Well, three long, long terms are over and we are ready for the break! Our strange term dates this year are entirely due to the Rugby World Cup which is now coming to a climax. The Final will be played on the penultimate day of the school Spring holidays, the last day being Labour Day – a national holiday in NZ so it will double either as a day of mourning here or a day of celebration! The injury smitten All Blacks are still in it, England have gone home in disgrace their tails between their legs, the Welsh dragon is still roaring and hoping to smite its Gallic cousins, and the Aussies – well they have hung on in there but everyone is hoping that they will be gone by Monday! We will be glued to the TV screen tonight and tomorrow and the Kiwis will either be crying in their beer on Monday morning or clinging to the dream. This little island at the bottom of the world is rugby mad and everyone wants a Welsh victory tonight so that they can avoid their nemesis, the French in the final. But what of the Welsh…?
We went to watch two of their games in Hamilton, the first was against Samoa and the second againstFiji. Samoa put up quite a fight and it was an exciting match to watch. We had standing space in the Green Zone – the cheapest tickets, but having kids means you can get to the front, so we were right on the try line in the corner so saw plenty of action. The atmosphere in the stadium was fantastic – a sea of colour – red, green, blue, yellow, and a cacophony of noise with the famed, but not always tuneful, singing of the Welsh and the enthusiastic chanting of the Samoans. We are not naturally inclined to support the Welsh (apologies to our good Welsh friends and acquaintances) as we have Scottish, Irish and English blood, and even a splash or two of French somewhere back on my maternal side, coursing through our veins. However, in the absence of any of these teams we found ourselves proudly singing along with the Welsh and chanting “Wales, Wales, Wales!” We sang (well laa’d) Land of My Fathers (as we don’t know the words) as loudly as the best of them – it was quite a moving experience! The Samoans performed their Haka which was equally impressive and certainly stilled the stadium for a few moments. End to end stuff, it would have kept us on the edges of our seats if we had had any, but we had plenty of opportunities for cheering and singing “Delilah”! No one seems to know why, but this World Cup we have the toreador’s “Ole” every time any points are scored – it certainly adds to the noise and everybody joins in!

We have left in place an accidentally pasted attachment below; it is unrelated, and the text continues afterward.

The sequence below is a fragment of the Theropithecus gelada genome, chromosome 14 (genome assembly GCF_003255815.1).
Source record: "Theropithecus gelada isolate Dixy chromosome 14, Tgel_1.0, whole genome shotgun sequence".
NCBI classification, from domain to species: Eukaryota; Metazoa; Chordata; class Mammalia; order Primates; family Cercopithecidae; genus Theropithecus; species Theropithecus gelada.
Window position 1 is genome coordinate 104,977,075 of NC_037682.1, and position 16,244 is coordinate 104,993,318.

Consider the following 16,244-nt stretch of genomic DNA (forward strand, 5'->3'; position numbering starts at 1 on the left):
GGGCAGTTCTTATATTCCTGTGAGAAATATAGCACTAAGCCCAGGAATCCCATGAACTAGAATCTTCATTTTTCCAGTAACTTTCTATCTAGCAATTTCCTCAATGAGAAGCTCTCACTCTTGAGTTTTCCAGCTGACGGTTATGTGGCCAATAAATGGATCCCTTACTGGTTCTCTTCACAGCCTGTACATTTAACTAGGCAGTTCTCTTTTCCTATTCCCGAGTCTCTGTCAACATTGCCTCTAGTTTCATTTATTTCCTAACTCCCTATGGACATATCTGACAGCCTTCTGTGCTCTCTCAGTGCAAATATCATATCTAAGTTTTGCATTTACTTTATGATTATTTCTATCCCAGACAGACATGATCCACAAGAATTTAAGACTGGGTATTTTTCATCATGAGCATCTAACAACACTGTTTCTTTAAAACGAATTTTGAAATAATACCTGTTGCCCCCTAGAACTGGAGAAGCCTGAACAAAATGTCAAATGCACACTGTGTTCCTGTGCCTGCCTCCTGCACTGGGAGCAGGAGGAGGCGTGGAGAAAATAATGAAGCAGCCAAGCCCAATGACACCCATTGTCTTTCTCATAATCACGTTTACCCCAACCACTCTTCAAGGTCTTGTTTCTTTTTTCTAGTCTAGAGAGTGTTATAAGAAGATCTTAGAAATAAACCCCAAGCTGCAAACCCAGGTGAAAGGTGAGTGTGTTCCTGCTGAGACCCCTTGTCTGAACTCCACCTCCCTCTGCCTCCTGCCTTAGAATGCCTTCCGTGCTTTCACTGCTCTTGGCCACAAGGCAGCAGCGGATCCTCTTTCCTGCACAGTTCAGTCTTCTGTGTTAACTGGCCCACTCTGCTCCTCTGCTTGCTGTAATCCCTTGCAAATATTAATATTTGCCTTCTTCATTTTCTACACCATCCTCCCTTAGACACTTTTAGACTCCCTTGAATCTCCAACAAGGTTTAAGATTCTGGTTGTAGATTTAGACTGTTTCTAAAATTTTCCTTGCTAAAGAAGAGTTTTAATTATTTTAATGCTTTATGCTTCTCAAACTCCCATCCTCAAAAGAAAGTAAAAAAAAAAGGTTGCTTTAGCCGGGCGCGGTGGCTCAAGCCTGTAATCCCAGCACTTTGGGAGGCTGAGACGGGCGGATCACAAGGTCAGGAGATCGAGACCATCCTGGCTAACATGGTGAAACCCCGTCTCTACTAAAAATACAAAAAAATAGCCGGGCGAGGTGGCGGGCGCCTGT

The atmosphere at the stadium at the match against Fiji was just as good although the match was more one-sided. I think most of the crowd would have liked to have seen Fiji score a try as they worked so hard for it and were so close to the line several times. However, the Welsh kept them at bay with some great defending. In the end it was pretty much a whitewash – Wales certainly look good for the Final!
We also went to see the ABs play Japan– that was a definite whitewash – but it was early on in the tournament and everyone just wanted to see the ABs off to a good start. There was a 2 minute silence at the beginning of the match to remember the devastation of the earthquakes suffered by both nations – for a short time the two teams joined in those sad memories. Then the battle lines were drawn as New Zealand performed their Haka and the Japanese stood resolute. Japan fought hard but they were no match for the mighty ABs and despite the whole crowd cheering Japan on every time they got close to the try line they failed to score until close to the end of the game. The crowd really did go wild!